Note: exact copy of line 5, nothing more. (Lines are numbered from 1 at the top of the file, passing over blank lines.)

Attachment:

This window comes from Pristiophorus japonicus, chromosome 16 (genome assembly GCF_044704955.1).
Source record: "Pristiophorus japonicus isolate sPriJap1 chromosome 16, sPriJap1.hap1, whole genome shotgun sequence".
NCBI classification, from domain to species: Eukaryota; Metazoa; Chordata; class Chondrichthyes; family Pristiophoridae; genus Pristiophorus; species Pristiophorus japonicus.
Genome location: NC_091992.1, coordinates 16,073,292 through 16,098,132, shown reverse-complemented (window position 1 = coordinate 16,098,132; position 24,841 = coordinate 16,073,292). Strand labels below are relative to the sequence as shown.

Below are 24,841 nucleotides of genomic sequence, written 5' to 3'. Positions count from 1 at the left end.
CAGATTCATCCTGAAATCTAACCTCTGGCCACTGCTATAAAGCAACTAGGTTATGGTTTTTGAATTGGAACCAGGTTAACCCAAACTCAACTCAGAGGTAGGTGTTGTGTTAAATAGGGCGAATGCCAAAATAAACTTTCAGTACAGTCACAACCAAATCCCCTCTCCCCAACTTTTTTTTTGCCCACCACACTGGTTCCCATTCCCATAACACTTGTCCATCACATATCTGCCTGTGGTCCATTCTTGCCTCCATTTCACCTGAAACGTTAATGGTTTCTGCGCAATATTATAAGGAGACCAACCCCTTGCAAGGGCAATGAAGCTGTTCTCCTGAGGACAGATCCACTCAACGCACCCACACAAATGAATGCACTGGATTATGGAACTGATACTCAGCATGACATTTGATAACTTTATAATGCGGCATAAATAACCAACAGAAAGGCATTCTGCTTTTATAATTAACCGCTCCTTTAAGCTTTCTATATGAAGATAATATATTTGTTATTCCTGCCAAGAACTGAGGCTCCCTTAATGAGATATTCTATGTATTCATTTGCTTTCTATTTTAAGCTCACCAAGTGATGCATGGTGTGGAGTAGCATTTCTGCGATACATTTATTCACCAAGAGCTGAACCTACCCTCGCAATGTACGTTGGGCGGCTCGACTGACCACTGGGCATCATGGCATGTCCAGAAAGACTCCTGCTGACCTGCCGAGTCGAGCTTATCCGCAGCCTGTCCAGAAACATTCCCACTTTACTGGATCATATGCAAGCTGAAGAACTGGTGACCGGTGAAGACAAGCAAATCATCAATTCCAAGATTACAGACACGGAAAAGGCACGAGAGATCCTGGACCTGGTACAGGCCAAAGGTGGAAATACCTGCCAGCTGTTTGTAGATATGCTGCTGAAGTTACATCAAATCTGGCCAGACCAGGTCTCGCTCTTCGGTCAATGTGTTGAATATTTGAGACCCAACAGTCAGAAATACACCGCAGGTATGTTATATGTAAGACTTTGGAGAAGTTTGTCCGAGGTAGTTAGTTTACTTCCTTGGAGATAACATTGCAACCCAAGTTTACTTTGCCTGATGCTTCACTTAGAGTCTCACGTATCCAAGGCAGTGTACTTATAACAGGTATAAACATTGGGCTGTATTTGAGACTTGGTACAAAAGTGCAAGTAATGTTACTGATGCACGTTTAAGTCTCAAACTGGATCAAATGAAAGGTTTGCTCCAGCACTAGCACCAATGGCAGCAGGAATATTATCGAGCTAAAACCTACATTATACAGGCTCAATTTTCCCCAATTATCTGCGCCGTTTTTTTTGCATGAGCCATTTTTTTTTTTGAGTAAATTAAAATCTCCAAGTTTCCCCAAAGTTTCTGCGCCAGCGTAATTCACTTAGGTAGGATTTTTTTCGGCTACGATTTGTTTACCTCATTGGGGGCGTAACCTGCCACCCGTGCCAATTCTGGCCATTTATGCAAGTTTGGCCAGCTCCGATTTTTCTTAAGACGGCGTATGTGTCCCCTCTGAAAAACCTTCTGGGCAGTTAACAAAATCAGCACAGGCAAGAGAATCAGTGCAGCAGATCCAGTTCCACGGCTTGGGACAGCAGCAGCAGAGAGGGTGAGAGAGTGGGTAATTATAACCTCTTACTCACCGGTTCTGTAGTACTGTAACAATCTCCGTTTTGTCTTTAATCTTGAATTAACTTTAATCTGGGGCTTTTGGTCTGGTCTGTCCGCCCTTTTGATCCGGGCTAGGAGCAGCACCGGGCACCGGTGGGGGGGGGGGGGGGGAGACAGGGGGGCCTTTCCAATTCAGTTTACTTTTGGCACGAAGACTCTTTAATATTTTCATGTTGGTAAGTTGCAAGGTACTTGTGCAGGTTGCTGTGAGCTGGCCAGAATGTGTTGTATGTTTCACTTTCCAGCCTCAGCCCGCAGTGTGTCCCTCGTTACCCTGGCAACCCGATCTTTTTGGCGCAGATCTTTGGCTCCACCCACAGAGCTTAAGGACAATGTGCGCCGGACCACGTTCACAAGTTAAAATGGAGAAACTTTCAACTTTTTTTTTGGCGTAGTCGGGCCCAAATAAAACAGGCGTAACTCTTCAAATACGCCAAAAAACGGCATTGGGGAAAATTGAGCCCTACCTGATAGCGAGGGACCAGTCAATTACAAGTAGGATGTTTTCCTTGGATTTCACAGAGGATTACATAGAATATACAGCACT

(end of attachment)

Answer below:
Below are 24,841 nucleotides of genomic sequence, written 5' to 3'. Positions count from 1 at the left end.